Toronto law has long recognized the need to protect artists in their dealings with art dealers (also known as art merchants) in order to foster the arts as a vital resource in the State. However, art dealers and artists are often confused about the dealer’s responsibilities as well as the terms required in consignment agreements.
ART DEALER’S RESPONSIBILITIES
When artists give their work to an art merchant to exhibit and/or sell the work on behalf of the artist, it creates a consignment relationship. This relationshWhen artists give their work to an art merchant to exhibit and/or sell the work on behalf of the artist, it creates a consignment relationship. This relationship is automatic regardless of whether there is a written or oral agreement to consign the work. The consignment does not give the dealer ownership rights. The consigned work and any proceeds from its sale are held as trust property on behalf of the artist or his or her estate. This trust relationship means that the dealer owes both contractual and fiduciary responsibilities to the artist.
Dealers have a heightened duty of care and loyalty to artists. Regardless of the terms of a consignment agreement, the dealer has certain obligations including:
- Not commingling or misusing sale proceeds. Funds must be segregated in a trust account for the artist to protect them from claims by the dealer’s creditors.
- Paying artists their share of the sale proceeds on demand.
- Providing artists with an accounting of sales of their art, including supporting documentation, the sale price, and the name and address of the purchaser.
Notably, Toronto law applies to works of art (and their proceeds) consigned by artists, crafts persons, or their “successors in interest,” including personal representatives, testamentary beneficiaries, trustees of a trust, or heirs.
DAMAGES FOR BREACH OF THE ART DEALER’S DUTIES
A dealer’s failure to meet one of its obligations under the law constitutes both a contractual and fiduciary breach of duty. An artist can obtain monetary damages, injunctive relief and attorneys’ fees in a lawsuit to enforce the law’s requirements. Dealers may also be subject to criminal penalties for commingling or misusing funds.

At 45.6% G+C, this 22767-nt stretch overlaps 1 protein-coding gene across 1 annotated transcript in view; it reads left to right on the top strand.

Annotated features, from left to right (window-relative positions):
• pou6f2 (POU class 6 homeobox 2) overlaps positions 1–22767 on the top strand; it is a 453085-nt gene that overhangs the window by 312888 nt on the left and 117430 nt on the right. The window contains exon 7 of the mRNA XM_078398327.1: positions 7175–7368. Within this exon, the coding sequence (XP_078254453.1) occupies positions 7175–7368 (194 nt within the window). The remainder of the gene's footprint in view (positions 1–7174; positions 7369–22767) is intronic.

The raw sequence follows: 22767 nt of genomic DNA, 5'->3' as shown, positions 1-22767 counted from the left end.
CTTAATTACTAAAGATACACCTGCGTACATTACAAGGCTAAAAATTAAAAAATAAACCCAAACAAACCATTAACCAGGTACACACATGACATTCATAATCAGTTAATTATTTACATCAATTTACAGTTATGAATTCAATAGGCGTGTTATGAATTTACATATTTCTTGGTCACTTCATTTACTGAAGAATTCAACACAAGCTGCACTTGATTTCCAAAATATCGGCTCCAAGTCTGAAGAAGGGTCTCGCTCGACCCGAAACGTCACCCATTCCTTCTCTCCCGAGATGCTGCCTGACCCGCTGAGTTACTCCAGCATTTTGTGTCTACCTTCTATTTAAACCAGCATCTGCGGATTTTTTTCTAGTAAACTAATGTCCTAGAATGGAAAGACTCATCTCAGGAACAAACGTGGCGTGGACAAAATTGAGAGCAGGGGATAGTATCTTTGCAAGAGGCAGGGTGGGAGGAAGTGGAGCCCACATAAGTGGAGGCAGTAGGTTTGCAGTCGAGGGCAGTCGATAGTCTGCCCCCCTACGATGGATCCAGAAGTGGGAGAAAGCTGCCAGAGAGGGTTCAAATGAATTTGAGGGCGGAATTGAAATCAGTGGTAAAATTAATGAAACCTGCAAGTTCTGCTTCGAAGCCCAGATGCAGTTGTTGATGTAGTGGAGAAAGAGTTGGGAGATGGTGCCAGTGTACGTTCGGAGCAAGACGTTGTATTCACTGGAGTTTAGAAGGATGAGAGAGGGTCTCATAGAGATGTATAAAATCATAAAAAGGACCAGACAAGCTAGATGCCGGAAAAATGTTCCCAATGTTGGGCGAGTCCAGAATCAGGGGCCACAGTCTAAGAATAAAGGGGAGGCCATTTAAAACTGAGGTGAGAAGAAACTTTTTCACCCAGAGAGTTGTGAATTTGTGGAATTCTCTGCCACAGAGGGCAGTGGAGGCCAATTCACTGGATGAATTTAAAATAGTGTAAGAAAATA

PROTECTING ARTISTS AND DEALERS
Although the law provides many protections to artists, it is important for an artist to be proactive in minimizing the risk of working with an untrustworthy dealer. At a minimum, artists should:
- Vet art dealers. Consult other artists or art attorneys for referrals to reputable dealers.
- Keep a regular inventory of pieces. Artists should maintain good records on who has their pieces.
- Put consignment agreements in writing. An experienced art attorney can provide guidance regarding the agreement, including adding extra protections such as specifying when notice of a sale will be made, when payments will be made, how often accounting is required, and what information will be provided.
- Do not waive the right to have sale proceeds treated as trust property. Subject to certain exceptions, the law permits the artist to waive the trust fund protections, but the waiver must be clear and conspicuous, and in a writing signed by the consignor. It is recommended that the artist not sign such a waiver without legal advice.
Dealers can protect themselves from lawsuits by maintaining careful records regarding what pieces they have on consignment and up-to-date contact information. In addition, all financial transactions must be properly documented, and proceeds must be deposited with a bank in a segregated trust account.
Artists and dealers have a unique relationship. It is important that both sides understand their rights and responsibilities to ensure a successful relationship.